Coworking Expands
More and more businesses are moving into coworking spaces, which has led to the development of different kinds of coworking spaces, and different ways of using them.

The last few years have brought a massive rise in the popularity of coworking spaces. In this blog, we’re going to look at a couple micro-trends that have emerged from the way we use coworking spaces. Firstly we’ll look at the Corporate Coworking Trend: not only are more and more companies building coworking-type spaces into their premises, but nearly half of the world’s big corporations are also renting space in coworking spaces.

Secondly we’ll look at the Pro-working Trend: which combines the popularity of coworking spaces with the Hospitality Design Trend that we covered in another recent blog, and also mixes in some of the latest technology and research into how we work now.

eporta | Photography credits: Brendan Cox

Corporate Coworking Trend

Coworking spaces are no longer considered to be just for freelancers and entrepreneurs. Many of today’s largest and most successful corporations like to have a mixture of “core” offices, which they own or lease long-term, and “flexible” offices that they rent in coworking spaces as and when it’s necessary. This allows them to remain agile, to reorganise teams for every new project, and to minimise costs.

But those aren’t the only benefits; their employees also just enjoy working in these new environments. Coworking spaces are themselves very agile, and can continue to grow and adapt to suit the needs of their community. In fact, some corporations like them so much that they do sign long-term leases on coworking spaces, and sometimes take over an entire building exclusively for themselves.

eporta | Photography credits: Brendan Cox

Right now, 44% (and rising) of big corporations are using a coworking space of some sort for their operations. Microsoft, for instance, signed a deal in 2016 to move 300 staff from its marketing and sales teams into two WeWork locations in New York, and has signed similar deals in other American cities too. What attracts them to these spaces, a company spokesman has explained, is a desire to “feed off the energy at every WeWork location you feel when you walk in.” 

Similarly, Facebook signed a deal with WeWork last year to lease the whole of their “The Village at San Antonio” building in Mountain View. Not only was this the largest deal WeWork had signed, it was also the largest lease signed in Silicon Valley last year. In short, the Corporate Coworking Trend is transforming the hugely lucrative real estate industry.

Moia's minimalist Hamburg office | Photography credits: Sarah Rubensdorffer

Furthermore, big corporations are not only signing deals to lease coworking spaces, they’re also signing management agreements with those running coworking spaces in order to learn how to provide their staff with the best workplace experiences possible. For instance, IBM have signed a deal with WeWork, and Industrious have signed a deal with EQ Offices.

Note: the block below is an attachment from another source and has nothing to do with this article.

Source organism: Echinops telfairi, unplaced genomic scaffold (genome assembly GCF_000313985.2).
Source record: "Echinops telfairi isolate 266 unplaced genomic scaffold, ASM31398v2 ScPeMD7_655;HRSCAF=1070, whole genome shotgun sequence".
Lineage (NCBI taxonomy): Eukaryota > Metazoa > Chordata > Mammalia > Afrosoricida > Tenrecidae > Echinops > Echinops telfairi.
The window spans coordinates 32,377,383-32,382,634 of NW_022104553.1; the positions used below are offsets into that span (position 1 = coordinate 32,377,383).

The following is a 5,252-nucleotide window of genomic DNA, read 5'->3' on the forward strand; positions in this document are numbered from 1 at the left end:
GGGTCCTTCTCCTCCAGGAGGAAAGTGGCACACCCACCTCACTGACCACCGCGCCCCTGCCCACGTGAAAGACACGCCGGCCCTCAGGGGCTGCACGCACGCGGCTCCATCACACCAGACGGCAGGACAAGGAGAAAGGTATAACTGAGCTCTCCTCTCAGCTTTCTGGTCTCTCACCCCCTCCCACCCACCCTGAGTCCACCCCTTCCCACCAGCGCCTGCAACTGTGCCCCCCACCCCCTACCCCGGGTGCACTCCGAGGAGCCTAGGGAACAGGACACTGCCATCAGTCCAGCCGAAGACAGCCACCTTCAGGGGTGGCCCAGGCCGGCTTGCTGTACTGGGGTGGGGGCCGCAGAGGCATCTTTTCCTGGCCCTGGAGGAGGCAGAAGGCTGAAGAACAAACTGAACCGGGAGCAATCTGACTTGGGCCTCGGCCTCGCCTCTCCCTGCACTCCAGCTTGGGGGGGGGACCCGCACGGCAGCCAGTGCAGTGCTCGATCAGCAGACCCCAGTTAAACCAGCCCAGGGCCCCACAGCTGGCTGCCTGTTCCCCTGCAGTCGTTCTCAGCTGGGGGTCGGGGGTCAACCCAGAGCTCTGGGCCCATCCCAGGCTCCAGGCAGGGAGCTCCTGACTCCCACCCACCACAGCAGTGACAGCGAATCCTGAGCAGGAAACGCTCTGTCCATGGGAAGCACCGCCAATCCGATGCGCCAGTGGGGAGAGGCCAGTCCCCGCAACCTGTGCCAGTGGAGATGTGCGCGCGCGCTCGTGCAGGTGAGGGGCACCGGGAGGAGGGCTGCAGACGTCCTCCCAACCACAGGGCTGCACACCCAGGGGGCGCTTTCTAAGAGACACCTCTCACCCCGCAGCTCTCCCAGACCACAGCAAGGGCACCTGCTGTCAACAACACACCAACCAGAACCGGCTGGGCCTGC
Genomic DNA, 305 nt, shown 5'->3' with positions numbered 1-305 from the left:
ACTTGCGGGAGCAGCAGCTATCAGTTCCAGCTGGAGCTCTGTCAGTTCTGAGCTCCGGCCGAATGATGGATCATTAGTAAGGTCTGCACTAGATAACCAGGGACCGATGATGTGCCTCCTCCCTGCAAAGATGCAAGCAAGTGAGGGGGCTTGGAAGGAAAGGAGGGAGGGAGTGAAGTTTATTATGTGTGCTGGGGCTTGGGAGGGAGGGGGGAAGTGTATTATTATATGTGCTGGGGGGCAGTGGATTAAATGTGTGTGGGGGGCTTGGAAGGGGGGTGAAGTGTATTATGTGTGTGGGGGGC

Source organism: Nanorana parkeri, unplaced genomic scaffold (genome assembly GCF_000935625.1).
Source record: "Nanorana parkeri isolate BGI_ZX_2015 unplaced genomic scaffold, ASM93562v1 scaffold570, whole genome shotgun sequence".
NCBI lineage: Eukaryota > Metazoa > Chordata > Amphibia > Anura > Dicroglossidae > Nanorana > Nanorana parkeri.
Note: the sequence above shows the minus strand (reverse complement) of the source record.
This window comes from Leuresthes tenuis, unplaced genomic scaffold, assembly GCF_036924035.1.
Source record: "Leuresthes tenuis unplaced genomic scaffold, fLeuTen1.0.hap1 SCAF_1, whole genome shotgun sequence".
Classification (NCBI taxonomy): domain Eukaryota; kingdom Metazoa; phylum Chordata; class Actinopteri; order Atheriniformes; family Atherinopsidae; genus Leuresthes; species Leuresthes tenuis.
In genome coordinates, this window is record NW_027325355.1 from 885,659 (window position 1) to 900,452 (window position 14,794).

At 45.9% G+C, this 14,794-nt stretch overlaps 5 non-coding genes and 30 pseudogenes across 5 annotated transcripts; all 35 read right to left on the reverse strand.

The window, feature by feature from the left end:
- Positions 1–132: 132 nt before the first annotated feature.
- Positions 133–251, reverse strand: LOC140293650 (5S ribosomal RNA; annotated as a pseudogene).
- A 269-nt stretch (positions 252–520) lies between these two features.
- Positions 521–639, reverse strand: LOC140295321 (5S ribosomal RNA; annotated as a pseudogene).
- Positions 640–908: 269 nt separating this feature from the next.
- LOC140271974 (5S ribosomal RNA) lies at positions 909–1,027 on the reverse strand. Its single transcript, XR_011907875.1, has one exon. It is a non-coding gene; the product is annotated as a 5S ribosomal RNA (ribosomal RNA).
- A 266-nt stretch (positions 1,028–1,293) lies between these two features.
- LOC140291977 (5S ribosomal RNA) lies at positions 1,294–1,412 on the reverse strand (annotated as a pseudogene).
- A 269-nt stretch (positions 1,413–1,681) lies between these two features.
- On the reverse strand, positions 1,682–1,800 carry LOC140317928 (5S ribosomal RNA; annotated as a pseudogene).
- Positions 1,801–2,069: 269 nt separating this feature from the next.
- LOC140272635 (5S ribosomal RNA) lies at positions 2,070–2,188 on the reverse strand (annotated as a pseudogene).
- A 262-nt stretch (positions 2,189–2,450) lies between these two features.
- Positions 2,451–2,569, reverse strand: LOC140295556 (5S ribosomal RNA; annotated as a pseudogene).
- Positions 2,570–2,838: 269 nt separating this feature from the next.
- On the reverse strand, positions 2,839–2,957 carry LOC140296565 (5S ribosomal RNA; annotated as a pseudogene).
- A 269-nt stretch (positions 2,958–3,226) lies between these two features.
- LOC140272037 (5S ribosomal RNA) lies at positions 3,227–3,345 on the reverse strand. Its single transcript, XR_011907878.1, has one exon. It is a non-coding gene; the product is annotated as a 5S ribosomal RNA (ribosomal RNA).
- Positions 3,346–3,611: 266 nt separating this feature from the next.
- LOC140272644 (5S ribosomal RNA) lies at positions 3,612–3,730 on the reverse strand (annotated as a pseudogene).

Solutions Rent Coworking Space | Photography: Fotomohito

Pro-working Trend

Since they began opening locations in London in 2017, high-end coworking space provider Fora has differentiated themselves from competitors like WeWork—which they see as mostly geared towards startups and tech companies—by building bespoke spaces for “grown-ups of all kinds”. They want to elevate the coworking experience to a more luxurious and professional level, and they’ve come up with a good name for this: “Pro-working”.

The company was cofounded by Katrina Larkin, who previously founded The Big Chill festival, with global hotel management executive Enrico Sanna, who explains, “Fora is bringing something completely different to the world of working, or ‘pro-working’ as we like to call it, taking the best of the hotel experience and applying it to the work environment.”

De Beauvoir Block's London coworking space | Photography credits: Nicholas Worley

Their approach is a particularly high-end response to the Hospitality Design Trend of workplace designers borrowing more and more from the world of hospitality design. Each of Fora’s locations includes a destination restaurant, lobby bar, members’ club, yoga studio, boardroom and more besides. Other perks include bike rooms, showers with towels and toiletries, and a dry room in case your clothes get soaked in the rain. They even go so far as to send their staff to a renowned hospitality school in Lausanne, Switzerland. The results? Everybody working there feels like they’re being looked after, which raises happiness levels, productivity and creativity.

Solutions Rent Coworking Space | Photography: Fotomohito

Furthermore, Fora also embrace a high-tech approach to designing the perfect space, and use their entire portfolio of offices as a laboratory for new ideas. They use quantitative analysis tools like sensors that monitor when and how frequently different parts of their buildings are used, and frequent qualitative surveys to determine what their customers like (and what they don’t), to gather data for a three-year research programme into the optimal design and composition of office spaces that they’re running with professors in ethnology from the prestigious Massachusetts Institute of Technology (MIT). As a company they are, clearly, massively ambitious.

Solutions Rent Coworking Space | Photography: Fotomohito

In conclusion, more and more businesses are moving into coworking spaces, which has led to the development of different kinds of coworking spaces, and different ways of using them. With the rising popularity of the Pro-working Trend, the Corporate Coworking Trend, the Coworking Design Trend that we’ve covered previously, and no doubt more to come, the office environments in which we work are going through nothing short of a revolution.

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